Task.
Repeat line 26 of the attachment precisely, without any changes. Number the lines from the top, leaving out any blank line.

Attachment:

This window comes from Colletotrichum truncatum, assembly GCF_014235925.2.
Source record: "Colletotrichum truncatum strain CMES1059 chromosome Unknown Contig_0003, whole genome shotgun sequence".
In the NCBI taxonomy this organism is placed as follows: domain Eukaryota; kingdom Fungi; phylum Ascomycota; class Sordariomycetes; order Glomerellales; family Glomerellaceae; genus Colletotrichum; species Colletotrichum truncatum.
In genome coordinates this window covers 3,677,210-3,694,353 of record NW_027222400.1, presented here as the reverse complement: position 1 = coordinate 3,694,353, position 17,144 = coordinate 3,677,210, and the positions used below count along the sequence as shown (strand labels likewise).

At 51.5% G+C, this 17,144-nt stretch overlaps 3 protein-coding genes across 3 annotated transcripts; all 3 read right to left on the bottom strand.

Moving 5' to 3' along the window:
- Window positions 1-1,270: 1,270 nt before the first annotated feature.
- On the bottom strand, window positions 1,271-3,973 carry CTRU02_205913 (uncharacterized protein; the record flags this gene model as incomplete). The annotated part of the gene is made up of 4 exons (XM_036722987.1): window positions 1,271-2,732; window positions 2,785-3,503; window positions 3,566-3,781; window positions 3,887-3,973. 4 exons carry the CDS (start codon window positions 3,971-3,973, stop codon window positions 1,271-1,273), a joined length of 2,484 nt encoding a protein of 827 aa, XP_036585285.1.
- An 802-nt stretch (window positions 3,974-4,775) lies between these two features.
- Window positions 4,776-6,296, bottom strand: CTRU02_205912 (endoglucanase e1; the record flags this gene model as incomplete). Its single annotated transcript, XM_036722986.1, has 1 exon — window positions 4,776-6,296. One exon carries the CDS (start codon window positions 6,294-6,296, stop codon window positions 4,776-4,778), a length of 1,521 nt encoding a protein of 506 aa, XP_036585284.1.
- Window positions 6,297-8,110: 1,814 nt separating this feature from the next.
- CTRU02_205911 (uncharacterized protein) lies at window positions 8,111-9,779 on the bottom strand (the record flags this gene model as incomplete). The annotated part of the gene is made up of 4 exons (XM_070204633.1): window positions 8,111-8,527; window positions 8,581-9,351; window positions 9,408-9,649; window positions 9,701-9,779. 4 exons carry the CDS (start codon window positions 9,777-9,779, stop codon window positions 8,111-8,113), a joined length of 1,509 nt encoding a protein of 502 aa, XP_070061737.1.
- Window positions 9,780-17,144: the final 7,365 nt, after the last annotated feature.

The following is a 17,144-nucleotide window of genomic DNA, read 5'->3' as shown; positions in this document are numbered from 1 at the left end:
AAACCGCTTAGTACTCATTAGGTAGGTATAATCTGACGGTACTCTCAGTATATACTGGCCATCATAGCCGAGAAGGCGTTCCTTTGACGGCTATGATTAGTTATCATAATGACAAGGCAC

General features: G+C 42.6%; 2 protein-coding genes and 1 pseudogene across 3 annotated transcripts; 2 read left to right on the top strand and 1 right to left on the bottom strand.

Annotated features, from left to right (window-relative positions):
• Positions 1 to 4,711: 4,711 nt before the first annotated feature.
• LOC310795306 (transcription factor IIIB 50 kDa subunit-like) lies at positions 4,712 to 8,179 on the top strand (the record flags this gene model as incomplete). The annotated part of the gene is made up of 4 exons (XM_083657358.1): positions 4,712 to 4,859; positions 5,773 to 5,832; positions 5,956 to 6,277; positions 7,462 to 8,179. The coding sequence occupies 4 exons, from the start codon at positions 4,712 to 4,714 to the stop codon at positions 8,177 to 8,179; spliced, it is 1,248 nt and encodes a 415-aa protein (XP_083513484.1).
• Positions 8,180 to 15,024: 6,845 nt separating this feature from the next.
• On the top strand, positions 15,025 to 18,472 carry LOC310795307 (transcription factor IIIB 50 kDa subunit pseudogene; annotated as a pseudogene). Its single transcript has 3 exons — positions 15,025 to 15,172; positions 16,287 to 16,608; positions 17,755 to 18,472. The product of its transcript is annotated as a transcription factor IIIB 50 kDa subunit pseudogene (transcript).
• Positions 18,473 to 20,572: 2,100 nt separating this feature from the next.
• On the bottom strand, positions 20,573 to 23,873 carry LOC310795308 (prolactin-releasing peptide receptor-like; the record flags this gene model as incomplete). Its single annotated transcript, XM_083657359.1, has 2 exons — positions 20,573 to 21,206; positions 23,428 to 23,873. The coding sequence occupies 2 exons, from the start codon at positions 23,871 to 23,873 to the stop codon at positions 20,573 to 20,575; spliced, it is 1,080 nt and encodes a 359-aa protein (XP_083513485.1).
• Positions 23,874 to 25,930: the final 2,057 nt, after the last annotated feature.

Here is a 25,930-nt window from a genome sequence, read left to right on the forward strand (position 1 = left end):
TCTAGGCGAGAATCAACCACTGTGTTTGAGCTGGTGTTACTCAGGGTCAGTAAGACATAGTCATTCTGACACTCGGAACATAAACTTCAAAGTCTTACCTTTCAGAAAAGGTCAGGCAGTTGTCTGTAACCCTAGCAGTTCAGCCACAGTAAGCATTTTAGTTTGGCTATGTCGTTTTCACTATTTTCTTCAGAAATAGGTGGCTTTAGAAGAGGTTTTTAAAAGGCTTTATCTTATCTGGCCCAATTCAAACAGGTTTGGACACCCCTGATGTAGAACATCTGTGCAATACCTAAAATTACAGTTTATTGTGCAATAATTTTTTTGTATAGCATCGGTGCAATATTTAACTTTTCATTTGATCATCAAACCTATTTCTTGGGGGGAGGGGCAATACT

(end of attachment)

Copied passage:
TCTAGGCGAGAATCAACCACTGTGTTTGAGCTGGTGTTACTCAGGGTCAGTAAGACATAGTCATTCTGACACTCGGAACATAAACTTCAAAGTCTTACCTTTCAGAAAAGGTCAGGCAGTTGTCTGTAACCCTAGCAGTTCAGCCACAGTAAGCATTTTAGTTTGGCTATGTCGTTTTCACTATTTTCTTCAGAAATAGGTGGCTTTAGAAGAGGTTTTTAAAAGGCTTTATCTTATCTGGCCCAATTCAAACAGGTTTGGACACCCCTGATGTAGAACATCTGTGCAATACCTAAAATTACAGTTTATTGTGCAATAATTTTTTTGTATAGCATCGGTGCAATATTTAACTTTTCATTTGATCATCAAACCTATTTCTTGGGGGGAGGGGCAATACT